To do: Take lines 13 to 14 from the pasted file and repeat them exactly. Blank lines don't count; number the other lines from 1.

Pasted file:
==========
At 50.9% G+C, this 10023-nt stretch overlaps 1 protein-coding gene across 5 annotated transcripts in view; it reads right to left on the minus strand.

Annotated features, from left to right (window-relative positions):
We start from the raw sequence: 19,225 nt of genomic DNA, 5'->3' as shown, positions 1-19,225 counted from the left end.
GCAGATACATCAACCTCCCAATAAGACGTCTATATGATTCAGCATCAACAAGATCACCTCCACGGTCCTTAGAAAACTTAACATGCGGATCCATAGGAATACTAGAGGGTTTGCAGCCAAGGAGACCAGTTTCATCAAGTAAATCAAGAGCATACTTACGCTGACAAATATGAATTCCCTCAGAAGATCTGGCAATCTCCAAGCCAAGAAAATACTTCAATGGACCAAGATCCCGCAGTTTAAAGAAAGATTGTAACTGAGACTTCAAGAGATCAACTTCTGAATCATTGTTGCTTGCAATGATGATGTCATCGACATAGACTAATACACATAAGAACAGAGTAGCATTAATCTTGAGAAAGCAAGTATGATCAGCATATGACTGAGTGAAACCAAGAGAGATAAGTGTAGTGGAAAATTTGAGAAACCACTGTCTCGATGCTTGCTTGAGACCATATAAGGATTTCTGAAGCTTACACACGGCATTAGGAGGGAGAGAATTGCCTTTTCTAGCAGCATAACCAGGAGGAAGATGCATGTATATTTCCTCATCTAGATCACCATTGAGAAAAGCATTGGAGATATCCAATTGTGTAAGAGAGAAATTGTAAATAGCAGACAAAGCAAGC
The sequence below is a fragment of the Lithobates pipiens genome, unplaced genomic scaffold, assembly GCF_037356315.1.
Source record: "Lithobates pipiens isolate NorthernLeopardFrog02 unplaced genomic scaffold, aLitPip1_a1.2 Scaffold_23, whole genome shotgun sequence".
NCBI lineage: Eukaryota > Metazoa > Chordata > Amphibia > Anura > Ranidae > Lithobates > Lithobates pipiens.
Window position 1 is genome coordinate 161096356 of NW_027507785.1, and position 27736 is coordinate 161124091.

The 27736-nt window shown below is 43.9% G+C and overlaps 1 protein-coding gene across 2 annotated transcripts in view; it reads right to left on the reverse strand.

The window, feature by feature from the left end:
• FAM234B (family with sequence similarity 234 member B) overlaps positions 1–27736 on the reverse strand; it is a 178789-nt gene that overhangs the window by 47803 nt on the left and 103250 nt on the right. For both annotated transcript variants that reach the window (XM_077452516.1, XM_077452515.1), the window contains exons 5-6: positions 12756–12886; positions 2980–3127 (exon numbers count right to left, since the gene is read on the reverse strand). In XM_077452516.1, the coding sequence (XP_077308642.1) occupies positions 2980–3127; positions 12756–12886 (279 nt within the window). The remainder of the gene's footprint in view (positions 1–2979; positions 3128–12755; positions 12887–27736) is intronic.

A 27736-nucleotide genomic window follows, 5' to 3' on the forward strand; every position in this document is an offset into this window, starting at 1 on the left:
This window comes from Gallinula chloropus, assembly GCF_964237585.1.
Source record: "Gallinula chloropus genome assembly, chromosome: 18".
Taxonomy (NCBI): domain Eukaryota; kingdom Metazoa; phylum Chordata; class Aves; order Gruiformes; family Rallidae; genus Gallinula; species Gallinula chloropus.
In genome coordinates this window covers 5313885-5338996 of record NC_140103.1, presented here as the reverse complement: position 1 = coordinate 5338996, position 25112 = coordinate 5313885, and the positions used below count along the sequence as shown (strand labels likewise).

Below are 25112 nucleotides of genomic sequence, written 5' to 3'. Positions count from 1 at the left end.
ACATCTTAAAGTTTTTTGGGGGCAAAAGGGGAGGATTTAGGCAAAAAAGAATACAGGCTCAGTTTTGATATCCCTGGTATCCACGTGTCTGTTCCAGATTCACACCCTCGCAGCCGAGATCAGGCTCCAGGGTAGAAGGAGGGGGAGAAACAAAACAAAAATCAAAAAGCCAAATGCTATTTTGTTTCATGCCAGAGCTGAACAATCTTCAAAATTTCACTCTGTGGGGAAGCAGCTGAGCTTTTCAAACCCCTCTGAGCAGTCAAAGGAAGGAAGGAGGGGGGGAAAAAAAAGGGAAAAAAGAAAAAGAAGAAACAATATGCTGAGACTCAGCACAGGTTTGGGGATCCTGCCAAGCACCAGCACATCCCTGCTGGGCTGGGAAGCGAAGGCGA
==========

This window comes from Gallinula chloropus, assembly GCF_964237585.1.
Source record: "Gallinula chloropus genome assembly, chromosome: 18".